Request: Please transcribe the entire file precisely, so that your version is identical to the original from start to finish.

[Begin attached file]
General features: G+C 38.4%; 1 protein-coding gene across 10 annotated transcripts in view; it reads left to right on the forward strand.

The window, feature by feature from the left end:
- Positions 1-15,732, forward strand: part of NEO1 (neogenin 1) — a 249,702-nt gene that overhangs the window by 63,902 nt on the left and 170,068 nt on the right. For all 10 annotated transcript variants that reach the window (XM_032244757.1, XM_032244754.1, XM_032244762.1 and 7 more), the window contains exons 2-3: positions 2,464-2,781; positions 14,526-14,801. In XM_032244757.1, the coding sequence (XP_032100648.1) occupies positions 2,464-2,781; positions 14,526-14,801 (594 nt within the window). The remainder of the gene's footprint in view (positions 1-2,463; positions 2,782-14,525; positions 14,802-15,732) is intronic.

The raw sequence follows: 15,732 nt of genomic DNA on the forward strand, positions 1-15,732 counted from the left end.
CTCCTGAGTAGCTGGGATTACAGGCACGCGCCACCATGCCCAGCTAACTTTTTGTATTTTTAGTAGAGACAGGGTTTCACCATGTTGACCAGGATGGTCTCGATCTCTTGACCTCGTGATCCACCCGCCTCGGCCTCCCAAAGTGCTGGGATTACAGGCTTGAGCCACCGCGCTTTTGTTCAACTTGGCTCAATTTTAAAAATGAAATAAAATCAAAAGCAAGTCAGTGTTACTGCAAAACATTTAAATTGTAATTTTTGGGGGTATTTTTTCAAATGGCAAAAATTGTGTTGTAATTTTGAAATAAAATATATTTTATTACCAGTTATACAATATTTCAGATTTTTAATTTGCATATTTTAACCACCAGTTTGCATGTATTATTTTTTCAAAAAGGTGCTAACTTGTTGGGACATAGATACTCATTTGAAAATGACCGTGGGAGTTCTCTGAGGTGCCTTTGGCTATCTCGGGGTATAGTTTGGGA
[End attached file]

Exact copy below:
General features: G+C 38.4%; 1 protein-coding gene across 10 annotated transcripts in view; it reads left to right on the forward strand.

The window, feature by feature from the left end:
- Positions 1-15,732, forward strand: part of NEO1 (neogenin 1) — a 249,702-nt gene that overhangs the window by 63,902 nt on the left and 170,068 nt on the right. For all 10 annotated transcript variants that reach the window (XM_032244757.1, XM_032244754.1, XM_032244762.1 and 7 more), the window contains exons 2-3: positions 2,464-2,781; positions 14,526-14,801. In XM_032244757.1, the coding sequence (XP_032100648.1) occupies positions 2,464-2,781; positions 14,526-14,801 (594 nt within the window). The remainder of the gene's footprint in view (positions 1-2,463; positions 2,782-14,525; positions 14,802-15,732) is intronic.

The raw sequence follows: 15,732 nt of genomic DNA on the forward strand, positions 1-15,732 counted from the left end.
CTCCTGAGTAGCTGGGATTACAGGCACGCGCCACCATGCCCAGCTAACTTTTTGTATTTTTAGTAGAGACAGGGTTTCACCATGTTGACCAGGATGGTCTCGATCTCTTGACCTCGTGATCCACCCGCCTCGGCCTCCCAAAGTGCTGGGATTACAGGCTTGAGCCACCGCGCTTTTGTTCAACTTGGCTCAATTTTAAAAATGAAATAAAATCAAAAGCAAGTCAGTGTTACTGCAAAACATTTAAATTGTAATTTTTGGGGGTATTTTTTCAAATGGCAAAAATTGTGTTGTAATTTTGAAATAAAATATATTTTATTACCAGTTATACAATATTTCAGATTTTTAATTTGCATATTTTAACCACCAGTTTGCATGTATTATTTTTTCAAAAAGGTGCTAACTTGTTGGGACATAGATACTCATTTGAAAATGACCGTGGGAGTTCTCTGAGGTGCCTTTGGCTATCTCGGGGTATAGTTTGGGA